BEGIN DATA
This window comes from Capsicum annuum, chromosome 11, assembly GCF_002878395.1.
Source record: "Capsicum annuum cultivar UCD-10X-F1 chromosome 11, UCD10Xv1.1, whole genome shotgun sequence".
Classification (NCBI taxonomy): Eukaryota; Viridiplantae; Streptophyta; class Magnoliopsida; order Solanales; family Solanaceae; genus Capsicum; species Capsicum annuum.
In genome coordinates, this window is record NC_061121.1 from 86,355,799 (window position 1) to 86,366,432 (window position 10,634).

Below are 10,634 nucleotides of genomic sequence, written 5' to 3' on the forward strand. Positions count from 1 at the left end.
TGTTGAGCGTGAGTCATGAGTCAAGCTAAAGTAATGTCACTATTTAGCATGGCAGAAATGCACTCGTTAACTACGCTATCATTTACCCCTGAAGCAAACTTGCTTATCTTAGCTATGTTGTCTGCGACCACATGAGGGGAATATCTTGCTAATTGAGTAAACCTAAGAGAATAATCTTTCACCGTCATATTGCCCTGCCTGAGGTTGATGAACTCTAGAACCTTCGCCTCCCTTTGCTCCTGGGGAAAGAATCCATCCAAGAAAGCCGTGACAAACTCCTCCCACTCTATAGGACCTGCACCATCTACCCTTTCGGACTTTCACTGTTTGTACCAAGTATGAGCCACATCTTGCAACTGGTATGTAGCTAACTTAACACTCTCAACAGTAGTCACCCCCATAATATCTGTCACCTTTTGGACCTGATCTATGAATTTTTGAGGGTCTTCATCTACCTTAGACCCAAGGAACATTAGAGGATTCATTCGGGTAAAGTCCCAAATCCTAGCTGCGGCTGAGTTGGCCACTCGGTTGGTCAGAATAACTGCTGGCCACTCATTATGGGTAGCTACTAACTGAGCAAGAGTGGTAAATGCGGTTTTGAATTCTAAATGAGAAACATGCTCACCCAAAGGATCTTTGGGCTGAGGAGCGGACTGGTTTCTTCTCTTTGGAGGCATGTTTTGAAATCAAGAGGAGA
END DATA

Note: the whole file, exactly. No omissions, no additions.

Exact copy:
This window comes from Capsicum annuum, chromosome 11, assembly GCF_002878395.1.
Source record: "Capsicum annuum cultivar UCD-10X-F1 chromosome 11, UCD10Xv1.1, whole genome shotgun sequence".
Classification (NCBI taxonomy): Eukaryota; Viridiplantae; Streptophyta; class Magnoliopsida; order Solanales; family Solanaceae; genus Capsicum; species Capsicum annuum.
In genome coordinates, this window is record NC_061121.1 from 86,355,799 (window position 1) to 86,366,432 (window position 10,634).

Below are 10,634 nucleotides of genomic sequence, written 5' to 3' on the forward strand. Positions count from 1 at the left end.
TGTTGAGCGTGAGTCATGAGTCAAGCTAAAGTAATGTCACTATTTAGCATGGCAGAAATGCACTCGTTAACTACGCTATCATTTACCCCTGAAGCAAACTTGCTTATCTTAGCTATGTTGTCTGCGACCACATGAGGGGAATATCTTGCTAATTGAGTAAACCTAAGAGAATAATCTTTCACCGTCATATTGCCCTGCCTGAGGTTGATGAACTCTAGAACCTTCGCCTCCCTTTGCTCCTGGGGAAAGAATCCATCCAAGAAAGCCGTGACAAACTCCTCCCACTCTATAGGACCTGCACCATCTACCCTTTCGGACTTTCACTGTTTGTACCAAGTATGAGCCACATCTTGCAACTGGTATGTAGCTAACTTAACACTCTCAACAGTAGTCACCCCCATAATATCTGTCACCTTTTGGACCTGATCTATGAATTTTTGAGGGTCTTCATCTACCTTAGACCCAAGGAACATTAGAGGATTCATTCGGGTAAAGTCCCAAATCCTAGCTGCGGCTGAGTTGGCCACTCGGTTGGTCAGAATAACTGCTGGCCACTCATTATGGGTAGCTACTAACTGAGCAAGAGTGGTAAATGCGGTTTTGAATTCTAAATGAGAAACATGCTCACCCAAAGGATCTTTGGGCTGAGGAGCGGACTGGTTTCTTCTCTTTGGAGGCATGTTTTGAAATCAAGAGGAGA